The consumerisation of technology was to be solved by two mega trends: BYOD and gamification. If we could exploit these two things then every person in every organisation would become an IT super user overnight and we could even do away with some of service needs by being reliant on the fact that IT was owned by the personality of the organisation. Five years later, many BYOD strategies were written but we still see two mobile phones in the hands of most management teams, particularly in the public sector where the idea of BYOD was just too hard. As for gamification, we see it more and more appearing in how consumers are persuaded to be part of a collective but it still hasn’t quite changed the thinking of many delivery functions.

But that is changing. Take my area, health. BYOD to the monitoring of your health and wellbeing is here now, an explosion waiting to really happen. When one adds the gamification of those devices, the fitness regime as a competition really will start to alter the way health and preventative health in particular is handled. Never before have we seen a series of technology expressed trends come together to begin a revolution in one area:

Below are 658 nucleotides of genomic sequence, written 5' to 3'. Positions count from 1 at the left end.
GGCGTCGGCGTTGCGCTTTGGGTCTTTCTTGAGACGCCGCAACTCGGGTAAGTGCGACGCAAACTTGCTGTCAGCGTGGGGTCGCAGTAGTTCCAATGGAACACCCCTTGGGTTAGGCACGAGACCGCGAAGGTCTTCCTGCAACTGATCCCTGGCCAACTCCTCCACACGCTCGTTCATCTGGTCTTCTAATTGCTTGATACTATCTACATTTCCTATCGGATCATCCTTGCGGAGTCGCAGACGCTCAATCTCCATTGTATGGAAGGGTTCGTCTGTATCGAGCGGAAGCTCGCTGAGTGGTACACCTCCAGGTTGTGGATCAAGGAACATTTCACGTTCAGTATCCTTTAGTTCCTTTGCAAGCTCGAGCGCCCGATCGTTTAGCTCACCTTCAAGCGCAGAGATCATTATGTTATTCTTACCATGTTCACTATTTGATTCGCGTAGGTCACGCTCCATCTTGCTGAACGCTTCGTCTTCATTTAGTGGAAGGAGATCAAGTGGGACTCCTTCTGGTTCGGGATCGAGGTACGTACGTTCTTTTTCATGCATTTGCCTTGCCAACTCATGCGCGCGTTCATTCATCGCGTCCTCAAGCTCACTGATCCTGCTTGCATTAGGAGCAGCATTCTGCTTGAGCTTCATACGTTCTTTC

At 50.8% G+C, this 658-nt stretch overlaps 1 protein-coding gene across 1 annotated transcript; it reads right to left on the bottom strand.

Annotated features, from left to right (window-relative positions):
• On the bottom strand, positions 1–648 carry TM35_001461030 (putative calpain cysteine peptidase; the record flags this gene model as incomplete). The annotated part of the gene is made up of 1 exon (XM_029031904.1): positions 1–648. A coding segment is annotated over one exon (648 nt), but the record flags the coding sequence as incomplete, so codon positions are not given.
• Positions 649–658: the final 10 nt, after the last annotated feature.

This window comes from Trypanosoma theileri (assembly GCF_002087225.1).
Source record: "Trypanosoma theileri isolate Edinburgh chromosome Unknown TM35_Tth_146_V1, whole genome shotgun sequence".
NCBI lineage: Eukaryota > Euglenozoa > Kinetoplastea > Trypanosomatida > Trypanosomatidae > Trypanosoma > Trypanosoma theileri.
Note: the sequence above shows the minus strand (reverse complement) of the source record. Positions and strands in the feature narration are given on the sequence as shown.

BYOD – The patient has their own device and is willing to use it to capture fitness data, monitor long term conditions, and provide real time updates.

Wearables – The patient wants to be able to leave the confines of healthcare delivery, move around and still know they are getting well or staying fit. Wearables, whomever pays for them, will get the patient out of the care setting sooner, safer and more efficiently.

Analytics – The ability for complex medical data to be understandable to non-medics is here and on your own device. The amount of apps for health is huge and all with some analytics capability making the concept of BYOD to your own healthcare even more appealing.

If we consider the next stage in the BYOD to be COPE (Corporately Owned Personally Enabled) and apply this to health and the availability of prescribed devices that allow the patient to turn the delivery of health and wellbeing activities into a competitive, gamified process, then maybe this will become the next frontier.